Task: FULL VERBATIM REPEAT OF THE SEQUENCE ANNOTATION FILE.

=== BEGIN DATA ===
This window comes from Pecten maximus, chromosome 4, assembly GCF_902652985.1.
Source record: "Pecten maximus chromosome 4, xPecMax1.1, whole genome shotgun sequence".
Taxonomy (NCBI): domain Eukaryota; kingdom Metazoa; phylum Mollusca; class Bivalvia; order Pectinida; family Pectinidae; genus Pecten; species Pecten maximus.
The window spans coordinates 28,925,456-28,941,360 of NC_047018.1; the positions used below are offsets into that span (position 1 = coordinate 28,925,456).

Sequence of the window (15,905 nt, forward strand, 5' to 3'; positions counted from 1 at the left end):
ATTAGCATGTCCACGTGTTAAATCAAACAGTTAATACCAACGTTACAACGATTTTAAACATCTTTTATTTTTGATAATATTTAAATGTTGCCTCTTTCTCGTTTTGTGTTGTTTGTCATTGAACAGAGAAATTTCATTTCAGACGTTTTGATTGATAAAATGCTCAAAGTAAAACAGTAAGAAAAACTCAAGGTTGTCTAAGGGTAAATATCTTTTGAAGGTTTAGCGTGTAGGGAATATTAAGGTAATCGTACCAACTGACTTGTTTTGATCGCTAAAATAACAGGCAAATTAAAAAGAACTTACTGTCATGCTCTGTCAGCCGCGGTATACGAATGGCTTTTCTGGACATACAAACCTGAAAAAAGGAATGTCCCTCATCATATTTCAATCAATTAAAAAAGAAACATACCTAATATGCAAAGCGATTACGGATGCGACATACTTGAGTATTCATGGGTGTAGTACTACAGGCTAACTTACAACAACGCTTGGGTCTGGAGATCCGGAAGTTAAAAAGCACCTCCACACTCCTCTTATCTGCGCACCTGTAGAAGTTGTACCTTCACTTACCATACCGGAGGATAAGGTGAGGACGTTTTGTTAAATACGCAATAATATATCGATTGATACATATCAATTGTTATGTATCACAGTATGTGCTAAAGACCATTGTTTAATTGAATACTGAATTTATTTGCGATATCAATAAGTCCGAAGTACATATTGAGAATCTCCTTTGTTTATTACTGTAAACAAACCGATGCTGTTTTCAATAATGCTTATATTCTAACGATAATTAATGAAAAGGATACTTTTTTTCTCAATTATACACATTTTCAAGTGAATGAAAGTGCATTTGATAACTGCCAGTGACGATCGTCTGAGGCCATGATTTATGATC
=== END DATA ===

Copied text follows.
This window comes from Pecten maximus, chromosome 4, assembly GCF_902652985.1.
Source record: "Pecten maximus chromosome 4, xPecMax1.1, whole genome shotgun sequence".
Taxonomy (NCBI): domain Eukaryota; kingdom Metazoa; phylum Mollusca; class Bivalvia; order Pectinida; family Pectinidae; genus Pecten; species Pecten maximus.
The window spans coordinates 28,925,456-28,941,360 of NC_047018.1; the positions used below are offsets into that span (position 1 = coordinate 28,925,456).

Sequence of the window (15,905 nt, forward strand, 5' to 3'; positions counted from 1 at the left end):
ATTAGCATGTCCACGTGTTAAATCAAACAGTTAATACCAACGTTACAACGATTTTAAACATCTTTTATTTTTGATAATATTTAAATGTTGCCTCTTTCTCGTTTTGTGTTGTTTGTCATTGAACAGAGAAATTTCATTTCAGACGTTTTGATTGATAAAATGCTCAAAGTAAAACAGTAAGAAAAACTCAAGGTTGTCTAAGGGTAAATATCTTTTGAAGGTTTAGCGTGTAGGGAATATTAAGGTAATCGTACCAACTGACTTGTTTTGATCGCTAAAATAACAGGCAAATTAAAAAGAACTTACTGTCATGCTCTGTCAGCCGCGGTATACGAATGGCTTTTCTGGACATACAAACCTGAAAAAAGGAATGTCCCTCATCATATTTCAATCAATTAAAAAAGAAACATACCTAATATGCAAAGCGATTACGGATGCGACATACTTGAGTATTCATGGGTGTAGTACTACAGGCTAACTTACAACAACGCTTGGGTCTGGAGATCCGGAAGTTAAAAAGCACCTCCACACTCCTCTTATCTGCGCACCTGTAGAAGTTGTACCTTCACTTACCATACCGGAGGATAAGGTGAGGACGTTTTGTTAAATACGCAATAATATATCGATTGATACATATCAATTGTTATGTATCACAGTATGTGCTAAAGACCATTGTTTAATTGAATACTGAATTTATTTGCGATATCAATAAGTCCGAAGTACATATTGAGAATCTCCTTTGTTTATTACTGTAAACAAACCGATGCTGTTTTCAATAATGCTTATATTCTAACGATAATTAATGAAAAGGATACTTTTTTTCTCAATTATACACATTTTCAAGTGAATGAAAGTGCATTTGATAACTGCCAGTGACGATCGTCTGAGGCCATGATTTATGATC